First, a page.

As the ultimate pragmatists, New Zealanders ditched the notion of “my party, right or wrong” and rigid party identification a generation or two ago at least. The advent of political diversity under MMP makes that point exceedingly obvious. And it certainly makes the Labour leader’s preoccupation with supporters being “true Labour” that much more irrelevant and unfathomable.

   

  

 

 

 

 

Tuesday, 22 November 2016


In the wake of the recent earthquakes it was probably inevitable that someone would suggest government agencies be shifted out of Wellington to make them safe. It is the sort of populist drivel one can expect at a time like this.

While it might sound good in theory to shift everything out of harm’s way, the problem – which in their typically cavalier way the populists never address – is where to decentralise to in a country with the level of natural risk New Zealand has. Presumably, the 2010-2011 earthquakes rule out Christchurch and its environs. The 1931 earthquake probably rules Napier and Hastings as well. The 1942 Wairarapa earthquake counts against Masterton (even though a Labour Government in the 1970s shifted the Government Printing Office there ever so briefly). Gisborne was severely damaged by a big earthquake in 2007, so it would be off the list. Palmerston North, Wanganui and New Plymouth are a little too close to Wellington for comfort. And one certainly could not consider Auckland – the populists say it is too big already because of the immigration flood – and it is ringed by volcanoes bound to erupt some day soon anyway. Tauranga is also in a seismically and volcanically active area, so the only places left in the North Island are Hamilton and Whangarei.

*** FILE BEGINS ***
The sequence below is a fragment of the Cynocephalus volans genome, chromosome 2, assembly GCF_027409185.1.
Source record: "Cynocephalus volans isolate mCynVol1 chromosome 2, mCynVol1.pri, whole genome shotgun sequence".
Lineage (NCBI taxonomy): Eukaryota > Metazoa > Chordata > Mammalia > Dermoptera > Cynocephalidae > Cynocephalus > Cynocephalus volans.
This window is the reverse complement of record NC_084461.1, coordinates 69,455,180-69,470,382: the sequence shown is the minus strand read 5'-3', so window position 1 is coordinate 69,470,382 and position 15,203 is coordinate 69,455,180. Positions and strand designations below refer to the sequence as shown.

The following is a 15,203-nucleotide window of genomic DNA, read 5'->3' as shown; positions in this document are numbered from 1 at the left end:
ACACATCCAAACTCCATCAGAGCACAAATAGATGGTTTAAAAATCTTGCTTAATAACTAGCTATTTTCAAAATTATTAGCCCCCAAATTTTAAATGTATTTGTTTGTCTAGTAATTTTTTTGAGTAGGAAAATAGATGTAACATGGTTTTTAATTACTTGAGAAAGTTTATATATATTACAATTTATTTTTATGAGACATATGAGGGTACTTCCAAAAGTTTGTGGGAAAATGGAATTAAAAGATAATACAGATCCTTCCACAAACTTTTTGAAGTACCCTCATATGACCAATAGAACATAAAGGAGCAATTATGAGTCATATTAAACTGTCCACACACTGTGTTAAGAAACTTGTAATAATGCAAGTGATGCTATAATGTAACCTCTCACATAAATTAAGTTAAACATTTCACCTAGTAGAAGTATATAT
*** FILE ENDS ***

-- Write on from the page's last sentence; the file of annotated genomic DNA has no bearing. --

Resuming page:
The South Island is not much better. Earthquakes have already ruled out everywhere north and immediately south of Christchurch at least. Queenstown is too busy having fun, which leaves only Dunedin and Invercargill.  The point that from all this is how pointless the argument is, and how facile those who promote it are.

But there is another far more compelling point. Government today is increasingly not about large physical structures and offices – in the digital age the delivery of government services is much more nimble and customer focused. The last concerted attempt to physically relocate government departments out of Wellington was Labour’s half-hearted regional development policy of the 1970s – almost half a century ago, and long since abandoned. In today’s digital environment, the thought of shifting large numbers of people to this location or that to maintain services is redundant.

Already, over 80% of New Zealanders report that they have at least some interaction with government services on-line. Over half of the top ten interactions all citizens have with government are now done on-line, and we are on track for that figure to rise to about 70% in the next year. We already do our banking, pay our insurance and rates, book our travel or a restaurant table on-line and think little of it. Increasingly, we shop on-line, as the growth of Trade Me, E-Bay and Ali Baba demonstrates. We renew our medical prescriptions on-line, and more frequently watch movies or other entertainment on-line, rather than going out to the theatre. Accessing government services on-line is but the next step.

As one of D5 nations (the five most digitally advanced governments in the world) New Zealand is well placed for the transition that is occurring. This month’s D5 Summit in Korea confirmed that New Zealand is at the cutting edge in terms of the digital transformation.

Of course, there will be lessons arising from the recent earthquakes. Some deficiencies in our emergency response have already been revealed, and these need to be rectified. Most important has been the preservation of telecommunications links, so that information can be obtained and disseminated quickly. Digital services are a vital link, and ensuring their preservation is imperative in a time of national emergency.

Now all this will be too difficult to comprehend for the populist who thrives on bar-stool conversations as reality, regardless of the evidence. At a time when people are already on edge because of what has happened, and are therefore seeking reassurance, the intervention of the populists and their simplistic nostalgia is the last thing the country needs.